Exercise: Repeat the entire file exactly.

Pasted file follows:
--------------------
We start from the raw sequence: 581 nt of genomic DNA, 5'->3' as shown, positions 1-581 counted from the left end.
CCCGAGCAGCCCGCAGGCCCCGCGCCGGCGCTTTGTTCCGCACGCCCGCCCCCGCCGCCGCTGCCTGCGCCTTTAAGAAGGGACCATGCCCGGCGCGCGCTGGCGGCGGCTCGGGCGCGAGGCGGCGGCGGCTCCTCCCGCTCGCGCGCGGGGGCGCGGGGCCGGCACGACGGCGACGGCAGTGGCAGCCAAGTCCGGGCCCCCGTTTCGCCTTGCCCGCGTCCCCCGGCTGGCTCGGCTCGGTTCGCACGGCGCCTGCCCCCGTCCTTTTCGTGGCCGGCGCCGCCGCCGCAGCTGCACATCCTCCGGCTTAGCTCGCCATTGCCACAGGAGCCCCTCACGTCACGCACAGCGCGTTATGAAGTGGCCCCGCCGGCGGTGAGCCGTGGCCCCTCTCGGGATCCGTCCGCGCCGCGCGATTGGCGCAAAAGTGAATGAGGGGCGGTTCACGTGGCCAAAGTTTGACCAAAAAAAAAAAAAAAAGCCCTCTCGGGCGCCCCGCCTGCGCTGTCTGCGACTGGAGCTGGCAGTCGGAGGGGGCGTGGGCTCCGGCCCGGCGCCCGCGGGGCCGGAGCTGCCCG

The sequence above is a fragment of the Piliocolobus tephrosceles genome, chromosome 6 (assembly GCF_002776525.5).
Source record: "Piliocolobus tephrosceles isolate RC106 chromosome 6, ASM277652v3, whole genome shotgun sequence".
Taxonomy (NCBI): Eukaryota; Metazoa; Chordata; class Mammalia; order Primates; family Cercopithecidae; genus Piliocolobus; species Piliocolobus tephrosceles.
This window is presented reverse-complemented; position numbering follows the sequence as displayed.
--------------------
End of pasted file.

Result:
We start from the raw sequence: 581 nt of genomic DNA, 5'->3' as shown, positions 1-581 counted from the left end.
CCCGAGCAGCCCGCAGGCCCCGCGCCGGCGCTTTGTTCCGCACGCCCGCCCCCGCCGCCGCTGCCTGCGCCTTTAAGAAGGGACCATGCCCGGCGCGCGCTGGCGGCGGCTCGGGCGCGAGGCGGCGGCGGCTCCTCCCGCTCGCGCGCGGGGGCGCGGGGCCGGCACGACGGCGACGGCAGTGGCAGCCAAGTCCGGGCCCCCGTTTCGCCTTGCCCGCGTCCCCCGGCTGGCTCGGCTCGGTTCGCACGGCGCCTGCCCCCGTCCTTTTCGTGGCCGGCGCCGCCGCCGCAGCTGCACATCCTCCGGCTTAGCTCGCCATTGCCACAGGAGCCCCTCACGTCACGCACAGCGCGTTATGAAGTGGCCCCGCCGGCGGTGAGCCGTGGCCCCTCTCGGGATCCGTCCGCGCCGCGCGATTGGCGCAAAAGTGAATGAGGGGCGGTTCACGTGGCCAAAGTTTGACCAAAAAAAAAAAAAAAAGCCCTCTCGGGCGCCCCGCCTGCGCTGTCTGCGACTGGAGCTGGCAGTCGGAGGGGGCGTGGGCTCCGGCCCGGCGCCCGCGGGGCCGGAGCTGCCCG

The sequence above is a fragment of the Piliocolobus tephrosceles genome, chromosome 6 (assembly GCF_002776525.5).
Source record: "Piliocolobus tephrosceles isolate RC106 chromosome 6, ASM277652v3, whole genome shotgun sequence".
Taxonomy (NCBI): Eukaryota; Metazoa; Chordata; class Mammalia; order Primates; family Cercopithecidae; genus Piliocolobus; species Piliocolobus tephrosceles.
This window is presented reverse-complemented; position numbering follows the sequence as displayed.